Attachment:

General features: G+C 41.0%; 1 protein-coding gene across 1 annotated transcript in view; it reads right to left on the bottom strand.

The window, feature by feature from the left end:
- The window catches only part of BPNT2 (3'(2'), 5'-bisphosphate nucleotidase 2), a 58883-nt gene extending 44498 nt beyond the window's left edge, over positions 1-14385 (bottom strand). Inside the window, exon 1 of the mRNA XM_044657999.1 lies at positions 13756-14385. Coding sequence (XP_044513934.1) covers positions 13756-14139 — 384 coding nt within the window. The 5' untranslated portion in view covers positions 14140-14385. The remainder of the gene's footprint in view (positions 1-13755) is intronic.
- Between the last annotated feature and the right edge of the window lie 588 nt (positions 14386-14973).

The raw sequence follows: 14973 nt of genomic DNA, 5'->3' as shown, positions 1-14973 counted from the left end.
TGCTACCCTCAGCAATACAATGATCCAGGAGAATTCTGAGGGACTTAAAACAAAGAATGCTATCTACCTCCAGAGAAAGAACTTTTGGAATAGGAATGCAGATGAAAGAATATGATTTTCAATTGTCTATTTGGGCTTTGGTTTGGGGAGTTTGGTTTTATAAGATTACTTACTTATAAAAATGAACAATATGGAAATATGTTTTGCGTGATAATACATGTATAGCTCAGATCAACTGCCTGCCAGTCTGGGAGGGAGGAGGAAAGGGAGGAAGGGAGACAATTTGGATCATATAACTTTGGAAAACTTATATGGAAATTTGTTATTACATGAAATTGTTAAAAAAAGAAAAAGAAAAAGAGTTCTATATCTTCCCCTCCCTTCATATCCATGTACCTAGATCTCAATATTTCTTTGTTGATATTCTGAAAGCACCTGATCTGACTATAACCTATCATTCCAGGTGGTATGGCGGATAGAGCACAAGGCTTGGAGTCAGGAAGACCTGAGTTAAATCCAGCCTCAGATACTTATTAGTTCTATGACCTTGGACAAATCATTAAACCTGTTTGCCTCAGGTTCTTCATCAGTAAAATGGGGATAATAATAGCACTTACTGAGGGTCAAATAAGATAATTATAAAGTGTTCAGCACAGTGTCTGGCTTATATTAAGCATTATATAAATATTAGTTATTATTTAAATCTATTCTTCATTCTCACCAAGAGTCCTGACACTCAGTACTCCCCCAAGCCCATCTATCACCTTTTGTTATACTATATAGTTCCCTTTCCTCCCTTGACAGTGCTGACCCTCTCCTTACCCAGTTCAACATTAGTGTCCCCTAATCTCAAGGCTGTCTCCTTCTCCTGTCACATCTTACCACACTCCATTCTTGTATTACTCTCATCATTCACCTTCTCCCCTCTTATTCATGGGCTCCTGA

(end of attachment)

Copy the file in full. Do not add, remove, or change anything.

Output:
General features: G+C 41.0%; 1 protein-coding gene across 1 annotated transcript in view; it reads right to left on the bottom strand.

The window, feature by feature from the left end:
- The window catches only part of BPNT2 (3'(2'), 5'-bisphosphate nucleotidase 2), a 58883-nt gene extending 44498 nt beyond the window's left edge, over positions 1-14385 (bottom strand). Inside the window, exon 1 of the mRNA XM_044657999.1 lies at positions 13756-14385. Coding sequence (XP_044513934.1) covers positions 13756-14139 — 384 coding nt within the window. The 5' untranslated portion in view covers positions 14140-14385. The remainder of the gene's footprint in view (positions 1-13755) is intronic.
- Between the last annotated feature and the right edge of the window lie 588 nt (positions 14386-14973).

The raw sequence follows: 14973 nt of genomic DNA, 5'->3' as shown, positions 1-14973 counted from the left end.
TGCTACCCTCAGCAATACAATGATCCAGGAGAATTCTGAGGGACTTAAAACAAAGAATGCTATCTACCTCCAGAGAAAGAACTTTTGGAATAGGAATGCAGATGAAAGAATATGATTTTCAATTGTCTATTTGGGCTTTGGTTTGGGGAGTTTGGTTTTATAAGATTACTTACTTATAAAAATGAACAATATGGAAATATGTTTTGCGTGATAATACATGTATAGCTCAGATCAACTGCCTGCCAGTCTGGGAGGGAGGAGGAAAGGGAGGAAGGGAGACAATTTGGATCATATAACTTTGGAAAACTTATATGGAAATTTGTTATTACATGAAATTGTTAAAAAAAGAAAAAGAAAAAGAGTTCTATATCTTCCCCTCCCTTCATATCCATGTACCTAGATCTCAATATTTCTTTGTTGATATTCTGAAAGCACCTGATCTGACTATAACCTATCATTCCAGGTGGTATGGCGGATAGAGCACAAGGCTTGGAGTCAGGAAGACCTGAGTTAAATCCAGCCTCAGATACTTATTAGTTCTATGACCTTGGACAAATCATTAAACCTGTTTGCCTCAGGTTCTTCATCAGTAAAATGGGGATAATAATAGCACTTACTGAGGGTCAAATAAGATAATTATAAAGTGTTCAGCACAGTGTCTGGCTTATATTAAGCATTATATAAATATTAGTTATTATTTAAATCTATTCTTCATTCTCACCAAGAGTCCTGACACTCAGTACTCCCCCAAGCCCATCTATCACCTTTTGTTATACTATATAGTTCCCTTTCCTCCCTTGACAGTGCTGACCCTCTCCTTACCCAGTTCAACATTAGTGTCCCCTAATCTCAAGGCTGTCTCCTTCTCCTGTCACATCTTACCACACTCCATTCTTGTATTACTCTCATCATTCACCTTCTCCCCTCTTATTCATGGGCTCCTGA